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Happy Birthday Edward Elgar!

Happy Birthday Elgar!

Today is the birthday of Edward William Elgar – one of the most identifiable and influential English composers of the late 19th and early 20th century.

Elgar was born in the small village of Lower Broadheath outside Worcester in 1857, the fourth of seven children. His father, William, had been apprenticed to a London music publisher. In 1841 he moved to Worcester where he worked as a piano tuner.

All the Elgar children received a musical upbringing. By the age of 8, Edward was taking piano and violin lessons. His father tuned the pianos of many of the grand houses in Worcestershire. Sometimes he would take his son along, giving him the chance to display his musical skills.

Through his teenage years Elgar went to Littleton House school near Worcester. When he left school in 1872 he went to work in the office of a local solicitor as a clerk. After just a few months, Elgar left the solicitors office to embark on a musical career. He began giving piano and violin lessons, as well as working occasionally in his father’s shop selling sheet music and musical instruments.

In 1882 he was employed as a violinist in a Birmingham orchestra, where he played every concert for seven years. He later said it was here that he “learned all the music I know”.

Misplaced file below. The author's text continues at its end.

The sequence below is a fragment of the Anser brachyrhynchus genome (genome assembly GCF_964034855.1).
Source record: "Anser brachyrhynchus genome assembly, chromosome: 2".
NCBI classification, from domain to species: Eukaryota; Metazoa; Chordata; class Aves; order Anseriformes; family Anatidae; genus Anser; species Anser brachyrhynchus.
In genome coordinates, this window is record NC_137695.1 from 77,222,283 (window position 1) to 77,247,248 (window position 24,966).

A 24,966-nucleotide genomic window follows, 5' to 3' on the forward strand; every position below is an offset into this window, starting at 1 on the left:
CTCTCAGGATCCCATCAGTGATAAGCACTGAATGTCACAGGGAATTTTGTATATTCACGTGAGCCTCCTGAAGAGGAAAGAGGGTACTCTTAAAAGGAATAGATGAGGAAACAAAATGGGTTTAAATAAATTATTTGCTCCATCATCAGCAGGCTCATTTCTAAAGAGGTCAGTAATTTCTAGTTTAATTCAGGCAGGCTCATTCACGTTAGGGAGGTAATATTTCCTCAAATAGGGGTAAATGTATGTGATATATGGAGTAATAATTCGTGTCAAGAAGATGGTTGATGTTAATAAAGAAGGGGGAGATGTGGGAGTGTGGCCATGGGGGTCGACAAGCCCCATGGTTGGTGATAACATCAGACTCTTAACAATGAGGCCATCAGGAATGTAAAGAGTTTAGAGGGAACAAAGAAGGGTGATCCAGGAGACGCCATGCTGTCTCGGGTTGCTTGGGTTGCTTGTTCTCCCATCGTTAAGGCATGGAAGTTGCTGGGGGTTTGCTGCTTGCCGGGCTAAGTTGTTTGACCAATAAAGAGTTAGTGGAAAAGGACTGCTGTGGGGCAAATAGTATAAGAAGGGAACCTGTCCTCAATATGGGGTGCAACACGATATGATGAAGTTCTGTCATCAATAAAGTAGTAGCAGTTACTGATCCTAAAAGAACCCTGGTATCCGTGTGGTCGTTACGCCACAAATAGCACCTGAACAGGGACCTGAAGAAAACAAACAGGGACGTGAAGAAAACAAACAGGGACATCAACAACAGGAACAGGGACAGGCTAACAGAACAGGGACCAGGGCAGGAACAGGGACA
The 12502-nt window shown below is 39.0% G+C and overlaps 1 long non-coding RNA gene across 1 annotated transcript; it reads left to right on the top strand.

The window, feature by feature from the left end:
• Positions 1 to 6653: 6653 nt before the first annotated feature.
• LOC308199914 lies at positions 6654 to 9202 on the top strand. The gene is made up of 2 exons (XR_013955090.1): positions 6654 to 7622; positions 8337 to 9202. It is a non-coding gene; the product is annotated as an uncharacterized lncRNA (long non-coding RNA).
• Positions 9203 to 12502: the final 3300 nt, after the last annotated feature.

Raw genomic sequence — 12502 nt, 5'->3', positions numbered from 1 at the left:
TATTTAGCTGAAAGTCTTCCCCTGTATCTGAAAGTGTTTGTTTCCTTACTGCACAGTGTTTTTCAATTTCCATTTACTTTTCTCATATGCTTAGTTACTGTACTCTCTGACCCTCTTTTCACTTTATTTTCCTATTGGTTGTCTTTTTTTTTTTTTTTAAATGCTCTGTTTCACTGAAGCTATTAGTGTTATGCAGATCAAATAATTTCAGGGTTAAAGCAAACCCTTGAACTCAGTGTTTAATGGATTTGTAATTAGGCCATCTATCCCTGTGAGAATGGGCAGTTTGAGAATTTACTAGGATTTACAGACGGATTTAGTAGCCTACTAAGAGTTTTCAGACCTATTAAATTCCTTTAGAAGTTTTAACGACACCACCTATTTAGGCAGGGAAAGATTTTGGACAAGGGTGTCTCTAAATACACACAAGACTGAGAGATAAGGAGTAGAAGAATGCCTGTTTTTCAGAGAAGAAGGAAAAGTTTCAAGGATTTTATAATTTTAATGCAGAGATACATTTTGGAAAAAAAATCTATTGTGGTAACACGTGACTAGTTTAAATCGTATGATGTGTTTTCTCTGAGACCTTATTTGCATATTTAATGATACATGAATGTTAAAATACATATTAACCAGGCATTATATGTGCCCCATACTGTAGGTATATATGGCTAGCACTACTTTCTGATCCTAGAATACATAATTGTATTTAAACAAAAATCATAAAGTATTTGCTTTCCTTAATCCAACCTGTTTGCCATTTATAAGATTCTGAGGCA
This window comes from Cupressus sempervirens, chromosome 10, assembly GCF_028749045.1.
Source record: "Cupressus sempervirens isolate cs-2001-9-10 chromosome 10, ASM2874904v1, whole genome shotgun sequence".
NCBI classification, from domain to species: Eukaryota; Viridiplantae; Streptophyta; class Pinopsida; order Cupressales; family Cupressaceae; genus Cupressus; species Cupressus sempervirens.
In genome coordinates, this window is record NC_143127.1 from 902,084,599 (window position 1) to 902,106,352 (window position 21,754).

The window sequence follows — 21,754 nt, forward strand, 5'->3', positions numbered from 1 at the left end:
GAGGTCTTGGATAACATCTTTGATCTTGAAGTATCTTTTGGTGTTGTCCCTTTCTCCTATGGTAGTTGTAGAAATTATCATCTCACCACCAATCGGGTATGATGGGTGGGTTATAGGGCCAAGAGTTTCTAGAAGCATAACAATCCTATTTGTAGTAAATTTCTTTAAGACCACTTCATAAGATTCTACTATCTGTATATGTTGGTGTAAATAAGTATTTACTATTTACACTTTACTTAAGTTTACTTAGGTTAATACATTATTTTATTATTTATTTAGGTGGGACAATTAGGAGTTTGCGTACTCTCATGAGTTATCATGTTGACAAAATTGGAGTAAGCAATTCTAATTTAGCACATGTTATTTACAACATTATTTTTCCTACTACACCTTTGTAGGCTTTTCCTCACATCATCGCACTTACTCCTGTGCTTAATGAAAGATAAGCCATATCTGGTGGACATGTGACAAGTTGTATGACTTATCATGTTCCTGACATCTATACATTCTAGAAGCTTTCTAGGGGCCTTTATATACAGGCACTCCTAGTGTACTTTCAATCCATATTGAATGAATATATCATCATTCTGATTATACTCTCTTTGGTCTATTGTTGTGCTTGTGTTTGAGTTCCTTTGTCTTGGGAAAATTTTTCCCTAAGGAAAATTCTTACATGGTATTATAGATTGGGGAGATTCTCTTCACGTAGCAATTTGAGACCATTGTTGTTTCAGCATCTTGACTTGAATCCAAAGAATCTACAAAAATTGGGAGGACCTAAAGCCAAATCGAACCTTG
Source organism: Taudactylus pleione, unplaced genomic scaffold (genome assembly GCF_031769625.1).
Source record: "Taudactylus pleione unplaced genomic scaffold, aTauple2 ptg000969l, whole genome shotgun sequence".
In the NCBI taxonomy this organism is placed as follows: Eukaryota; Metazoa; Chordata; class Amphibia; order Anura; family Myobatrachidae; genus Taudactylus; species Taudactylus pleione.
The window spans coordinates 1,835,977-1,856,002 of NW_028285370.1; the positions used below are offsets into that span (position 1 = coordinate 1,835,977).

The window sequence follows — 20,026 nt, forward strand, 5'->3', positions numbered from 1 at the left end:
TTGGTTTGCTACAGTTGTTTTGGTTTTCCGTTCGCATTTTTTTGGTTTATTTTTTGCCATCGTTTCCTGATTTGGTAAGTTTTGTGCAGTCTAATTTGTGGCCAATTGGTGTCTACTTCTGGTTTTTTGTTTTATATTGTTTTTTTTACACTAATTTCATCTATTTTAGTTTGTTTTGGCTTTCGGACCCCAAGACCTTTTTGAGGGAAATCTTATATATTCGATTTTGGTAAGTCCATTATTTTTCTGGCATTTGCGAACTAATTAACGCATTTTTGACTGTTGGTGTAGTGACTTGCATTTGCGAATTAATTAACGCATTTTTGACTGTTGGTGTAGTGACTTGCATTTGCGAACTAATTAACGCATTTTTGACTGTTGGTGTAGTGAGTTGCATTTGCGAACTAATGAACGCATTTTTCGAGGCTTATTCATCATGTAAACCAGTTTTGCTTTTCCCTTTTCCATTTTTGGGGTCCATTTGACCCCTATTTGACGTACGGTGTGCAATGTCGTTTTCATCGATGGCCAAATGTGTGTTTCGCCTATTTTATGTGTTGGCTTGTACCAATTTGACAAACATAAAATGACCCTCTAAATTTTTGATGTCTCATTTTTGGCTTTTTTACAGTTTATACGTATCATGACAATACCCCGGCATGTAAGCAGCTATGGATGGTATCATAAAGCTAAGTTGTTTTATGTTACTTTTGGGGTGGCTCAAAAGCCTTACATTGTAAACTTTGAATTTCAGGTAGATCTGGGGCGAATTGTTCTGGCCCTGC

Marriage and Social Acceptance

Although usually regarded as an archetypical English composer, many of Elgar’s influences actually came from continental Europe. He felt himself to be an outsider, both musically and socially. As a self-taught composer he often felt inferior to the academics who dominated the music scene. And as a Roman Catholic of humble origins, he was often viewed suspiciously by the class-conscious society of Victorian and Edwardian Britain.

When he was 29, Elgar took on a new pupil. The daughter of the late Major-General Sir Henry Roberts, and a published author, Alice was 8 years older than Elgar. The couple married three years later, much to the horror of Alice’s family. Elgar dedicated his violin-and-piano piece Salut D’Amour to Alice as an engagement present.

Edward and Alice took every opportunity to listen to new music. Before the days of miniature scores and recordings this could be very difficult. They attended the Crystal Palace Concerts day after day, listening to music by a wide range of composers, including the likes of Berlioz and Wagner.

The Enigma Variations

During the 1890s, Elgar gradually built up a reputation as a composer. He was seen in high enough regard to recommend the young composer Samuel Coleridge-Taylor to the Three Choirs Festival – something which helped to establish the young man’s career. After a couple of fairly moderate successes, at the age of 42 he composed his Enigma Variations, which became an instant success both at home and abroad. Richard Strauss – then widely regarded as the leading composer of his day – proposed a toast in Elgar’s presence to the success of “the first English progressive musician.”

This large-scale work established Elgar as the pre-eminent British composer of his generation. To this day, Enigma remains a worldwide concert staple.

Pomp and Circumstance

Probably Elgar’s best-known work today is the first of the five Pomp and Circumstance Marches, composed between 1901 and 1930. To today’s audiences, this work is closely associated with the Last Night of the Proms, where it is traditionally performed.